Spy agency has Google-style capability to search all communications
Paul Joseph Watson
The National Security Agency is storing all electronic communications and analyzing them in real time, according to former NSA employee turned whistleblower William Binney, who warns that the federal agency has a Google-style capability to search all conversations for keywords.
Since 2008, the NSA has had the legal power to intercept all phone calls, emails and text messages sent by American citizens without probable cause. However, although long suspected, the agency has never admitted that it is analyzing the content of such messages, conceding only that persons, dates and locations are part of the snooping process.
However, in a recent sworn declaration to the United States District Court for the Northern District of California, Binney, a former NSA employee with the signals intelligence agency within the DoD, divulges that the federal agency, “has the capability to do individualized searches, similar to Google, for particular electronic communications in real time through such criteria as target addresses, locations, countries and phone numbers, as well as watch-listed names, keywords, and phrases in email.”
Using as many as twenty data intercept centers throughout the United States which can each store an almost unimaginable quantity of information, Binney notes that, “The sheer size of that capacity indicates that the NSA is not filtering personal electronic communications such as email before storage but is, in fact, storing all that they are collecting.”
Binney also points to FBI Director Robert Mueller’s 2011 admission that the FBI, with the aid of the NSA and DoD, had “put in place technological improvements relating to the capabilities of a database to pull together past emails as well as … and future ones as they come in so that it does not require an individualized search.”
Binney said he quit the NSA in 2001 because “the individual liberties preserved in the U.S. Constitution were no longer a consideration,” after 9/11.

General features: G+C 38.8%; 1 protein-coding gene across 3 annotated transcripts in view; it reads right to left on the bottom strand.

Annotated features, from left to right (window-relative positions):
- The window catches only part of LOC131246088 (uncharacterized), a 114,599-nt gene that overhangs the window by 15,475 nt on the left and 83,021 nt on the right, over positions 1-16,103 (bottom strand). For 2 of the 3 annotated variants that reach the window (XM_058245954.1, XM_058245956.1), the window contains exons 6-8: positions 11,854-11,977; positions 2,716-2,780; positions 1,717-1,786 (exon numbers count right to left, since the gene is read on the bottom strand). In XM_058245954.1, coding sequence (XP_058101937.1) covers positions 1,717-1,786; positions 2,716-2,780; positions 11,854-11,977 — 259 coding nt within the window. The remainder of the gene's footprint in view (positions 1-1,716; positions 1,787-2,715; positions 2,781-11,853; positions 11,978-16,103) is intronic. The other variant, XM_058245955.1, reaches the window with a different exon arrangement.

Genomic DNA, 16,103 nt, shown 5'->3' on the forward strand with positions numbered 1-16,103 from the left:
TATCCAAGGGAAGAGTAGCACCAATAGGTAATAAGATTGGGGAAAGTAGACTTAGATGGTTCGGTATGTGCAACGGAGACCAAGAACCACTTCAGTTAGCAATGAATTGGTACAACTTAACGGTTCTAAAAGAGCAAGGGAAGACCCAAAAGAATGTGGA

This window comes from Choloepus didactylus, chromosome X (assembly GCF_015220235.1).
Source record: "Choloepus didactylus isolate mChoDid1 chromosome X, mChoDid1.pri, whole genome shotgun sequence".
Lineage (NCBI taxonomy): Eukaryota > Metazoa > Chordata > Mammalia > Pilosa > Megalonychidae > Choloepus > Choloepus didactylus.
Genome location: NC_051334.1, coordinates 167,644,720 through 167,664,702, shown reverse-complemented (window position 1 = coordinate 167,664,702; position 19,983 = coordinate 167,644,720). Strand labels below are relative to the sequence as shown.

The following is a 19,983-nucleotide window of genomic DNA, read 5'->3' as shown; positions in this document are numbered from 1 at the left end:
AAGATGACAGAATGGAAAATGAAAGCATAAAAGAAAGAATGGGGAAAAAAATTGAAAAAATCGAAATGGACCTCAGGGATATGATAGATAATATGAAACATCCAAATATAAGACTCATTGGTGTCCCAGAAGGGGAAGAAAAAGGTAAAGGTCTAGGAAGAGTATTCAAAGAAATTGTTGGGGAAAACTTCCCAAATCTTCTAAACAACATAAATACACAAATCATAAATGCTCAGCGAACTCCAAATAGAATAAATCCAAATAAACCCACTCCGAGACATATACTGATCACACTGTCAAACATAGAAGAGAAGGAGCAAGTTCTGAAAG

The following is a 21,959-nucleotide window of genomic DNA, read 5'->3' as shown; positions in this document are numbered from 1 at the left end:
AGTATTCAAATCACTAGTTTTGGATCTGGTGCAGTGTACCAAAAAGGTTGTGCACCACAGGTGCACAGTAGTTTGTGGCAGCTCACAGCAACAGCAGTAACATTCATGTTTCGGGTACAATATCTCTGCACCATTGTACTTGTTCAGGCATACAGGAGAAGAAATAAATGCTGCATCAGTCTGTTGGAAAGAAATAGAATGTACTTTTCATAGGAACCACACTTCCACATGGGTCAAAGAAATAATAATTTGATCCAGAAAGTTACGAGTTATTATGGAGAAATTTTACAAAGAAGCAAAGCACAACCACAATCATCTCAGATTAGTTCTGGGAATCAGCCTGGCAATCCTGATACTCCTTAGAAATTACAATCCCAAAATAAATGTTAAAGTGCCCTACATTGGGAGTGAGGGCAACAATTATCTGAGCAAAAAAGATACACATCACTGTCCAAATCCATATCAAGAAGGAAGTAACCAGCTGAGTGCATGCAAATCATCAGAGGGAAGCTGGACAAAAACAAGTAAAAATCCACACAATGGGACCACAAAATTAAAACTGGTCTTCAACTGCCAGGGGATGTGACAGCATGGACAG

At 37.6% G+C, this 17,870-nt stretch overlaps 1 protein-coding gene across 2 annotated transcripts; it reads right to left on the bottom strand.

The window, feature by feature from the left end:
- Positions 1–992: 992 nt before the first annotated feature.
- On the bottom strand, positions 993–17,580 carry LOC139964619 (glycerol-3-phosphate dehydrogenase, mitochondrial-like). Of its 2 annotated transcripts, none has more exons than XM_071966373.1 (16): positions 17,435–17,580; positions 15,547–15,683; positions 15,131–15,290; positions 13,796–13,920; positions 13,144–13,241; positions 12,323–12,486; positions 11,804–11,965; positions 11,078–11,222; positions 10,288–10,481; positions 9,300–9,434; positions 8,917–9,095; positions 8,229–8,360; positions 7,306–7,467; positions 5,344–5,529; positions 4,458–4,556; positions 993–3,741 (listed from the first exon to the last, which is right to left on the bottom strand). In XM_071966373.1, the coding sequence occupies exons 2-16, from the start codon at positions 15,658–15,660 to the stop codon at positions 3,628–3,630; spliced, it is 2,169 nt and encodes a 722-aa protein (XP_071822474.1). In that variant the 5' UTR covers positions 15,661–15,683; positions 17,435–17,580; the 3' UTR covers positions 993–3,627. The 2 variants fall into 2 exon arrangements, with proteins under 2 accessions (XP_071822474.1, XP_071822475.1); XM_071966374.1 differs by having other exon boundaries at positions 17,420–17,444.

Binney’s revelations coalesce with the fact that, according to many privacy experts, the NSA has been intercepting and recording all electronic communications across the entire world since at least the early 1990′s.
In 1999, the Australian government admitted that they were part of an NSA-led global intercept and surveillance program called Echelon in alliance with the US and Britain that could listen to “every international telephone call, fax, e-mail, or radio transmission,” on the planet.
In addition, a 2001 European Parliament report stated that “within Europe all e-mail, telephone and fax communications are routinely intercepted” by the NSA.
Under the Clinton Administration Echelon certainly turned its attention to citizens of countries around the globe and monitored millions of calls and other communications.
Echelon expert Mike Frost, who spent 20 years as a spy for the Canadian equivalent of the National Security Agency, told CBS’s “60 Minutes” that the agency was monitoring “everything from data transfers to cell phones to portable phones to baby monitors to ATMs.”
Last month the NSA refused to provide details of its clandestine spying program, ironically arguing that to do so would violate the privacy of American citizens.
When Senators Ron Wyden and Mark Udall of the intelligence oversight committee asked that the NSA provide a rough estimate as to how many U.S. citizens have had their communications monitored under the expanded Foreign Intelligence Surveillance Act, the federal agency refused to provide the figure because it would “further violate the privacy of U.S. persons.”
Paul Joseph Watson is the editor and writer for Prison Planet.com. He is the author of Order Out Of Chaos. Watson is also a regular fill-in host for The Alex Jones Show and Infowars Nightly News.